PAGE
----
Each matchup — the lopsided losses, the confidence-building wins, even the final minutes of a close game — taught the 14th-seeded Bears a lesson. And that has helped them mature into the team that stands here now, fresh off the tournament’s biggest upset over Duke and playing Tennessee to reach the round of 16 today in the Midwest Regional.
“Every time there’s an upset in March, people tend to call it a Cinderella story,” said Gollon, a sixth-year senior. “But we know how good we are and in the past couple of years, we’ve beaten a lot of high major teams. So we expect to win a lot of these games.”
Mercer (27-8) shook up the tournament and ruined plenty of brackets by knocking off Mike Krzyzewski’s Blue Devils on Friday, controlling the final minutes of a tight game to pull away from a younger team filled with big-name talent.
It marked the 17th time in the past four seasons that the Bears have played a team from a major conference, according to STATS LLC. They have beaten Florida State and Georgia Tech from the Atlantic Coast Conference; Seton Hall from the Big East; and Southeastern Conference teams Alabama, Mississippi and even these same Volunteers (23-12) in last year’s NIT.
Beating Duke marked the seventh win in those games for the four-year seniors, who opened this year with a three-point loss at Texas, an eventual NCAA team.
Coach Bob Hoffman said that big-game experience was a major factor in beating the Blue Devils, saying it lets the players “know that you’re as good as those folks, even though maybe they didn’t recruit you.”
No one has to convince the 11th-seeded Vols of that. After beating Iowa in the First Four then following with their own upset of No. 6 seed Massachusetts in Friday’s second round, they have heard plenty of questions about both Mercer’s win over them last season as well as the Duke upset.
“We didn’t overlook them. We didn’t take them for granted, either,” Tennessee coach Cuonzo Martin said. “Our guys watch a lot of basketball. They know good basketball when they see it.”
Here are five things to watch in today’s Mercer-Tennessee game:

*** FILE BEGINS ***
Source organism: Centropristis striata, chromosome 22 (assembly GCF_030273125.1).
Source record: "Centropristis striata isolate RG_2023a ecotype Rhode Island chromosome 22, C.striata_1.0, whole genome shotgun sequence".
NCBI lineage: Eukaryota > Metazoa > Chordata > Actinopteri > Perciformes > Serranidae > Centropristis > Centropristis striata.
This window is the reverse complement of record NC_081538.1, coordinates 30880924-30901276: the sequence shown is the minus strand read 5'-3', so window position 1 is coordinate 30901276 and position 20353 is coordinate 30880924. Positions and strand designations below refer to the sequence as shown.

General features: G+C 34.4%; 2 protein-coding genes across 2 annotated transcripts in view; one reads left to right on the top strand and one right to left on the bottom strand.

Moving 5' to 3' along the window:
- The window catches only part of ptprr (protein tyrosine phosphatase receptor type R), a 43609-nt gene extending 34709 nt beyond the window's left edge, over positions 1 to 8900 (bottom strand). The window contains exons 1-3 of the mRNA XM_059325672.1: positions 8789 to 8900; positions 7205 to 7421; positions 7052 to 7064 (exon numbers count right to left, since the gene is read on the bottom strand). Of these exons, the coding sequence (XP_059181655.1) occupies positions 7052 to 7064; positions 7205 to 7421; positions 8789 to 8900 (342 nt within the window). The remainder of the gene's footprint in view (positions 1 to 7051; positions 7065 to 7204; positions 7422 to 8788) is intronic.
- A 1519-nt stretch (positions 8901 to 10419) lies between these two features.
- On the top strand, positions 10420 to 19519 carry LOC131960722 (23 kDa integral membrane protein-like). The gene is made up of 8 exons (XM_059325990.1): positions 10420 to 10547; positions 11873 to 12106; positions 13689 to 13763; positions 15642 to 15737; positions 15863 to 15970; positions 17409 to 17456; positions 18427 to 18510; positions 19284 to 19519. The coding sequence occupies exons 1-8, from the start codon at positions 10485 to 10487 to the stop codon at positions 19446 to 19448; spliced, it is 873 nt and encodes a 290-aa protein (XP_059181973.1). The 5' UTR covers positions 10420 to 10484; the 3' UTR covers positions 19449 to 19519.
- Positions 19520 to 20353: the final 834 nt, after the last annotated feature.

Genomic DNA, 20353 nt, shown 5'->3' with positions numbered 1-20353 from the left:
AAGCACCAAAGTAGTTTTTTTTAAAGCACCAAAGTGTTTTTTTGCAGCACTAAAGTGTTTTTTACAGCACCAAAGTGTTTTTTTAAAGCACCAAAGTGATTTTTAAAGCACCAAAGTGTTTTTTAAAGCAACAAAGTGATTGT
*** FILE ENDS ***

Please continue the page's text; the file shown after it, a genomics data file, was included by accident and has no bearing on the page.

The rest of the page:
TENNESSEE’S BEEF: Jarnell Stokes and Jeronne Maymon had double-doubles in the UMass rout, with Stokes scoring a career-high 26 points to go with 14 rebounds.
Keeping the two 260-pound big men off the boards is going to be a difficult challenge for the Bears, particularly considering their biggest player — 6-foot-11, 250-pound senior Monty Brown — is likely out with a possible concussion suffered against Duke.
“We need some girth to bang around a little bit and he would definitely have helped us there,” Hoffman said.
MERCER’S BALANCE: The Bears certainly have plenty of scoring options, with Langston Hall (14.6 points) and Daniel Coursey (10.1) averaging in double figures and four other players averaging at least 8.2 points per game.
Mercer displayed that balance against Duke, with five players scoring in double figures.
VOLS’ DEFENSE: The Volunteers held Iowa to 16 points below its season average in an overtime win in the First Four, then held UMass below its season scoring and shooting averages in the second round.
Mercer’s offense is on par with those previous opponents, averaging 79 points and 48 percent shooting.
“I think we’re playing our best defense of the year right now,” graduate Antonio Barton said. “We’re just relying on each other and trusting each other.”
MOMENTUM: Both teams have played well coming down the stretch.
Tennessee has won seven of eight games, with the only loss coming to No. 1 overall tournament seed Florida in the SEC tournament. Mercer has won five straight, including a three-game run through the Atlantic Sun tournament.
That leaves both teams playing with plenty of confidence, especially after their Raleigh openers.
THE NIT FACTOR: Mercer shot 50 percent to win 75-67 on the road in the first round of last season’s NIT. That gives the Bears confidence they can beat the Volunteers again, while the Vols aren’t going to overlook a team that ended their season a year earlier.
“We understand they’re a very good team and that they’re playing with a chip on their shoulder,” Stokes said. “And we’re also playing with a chip on our shoulder.”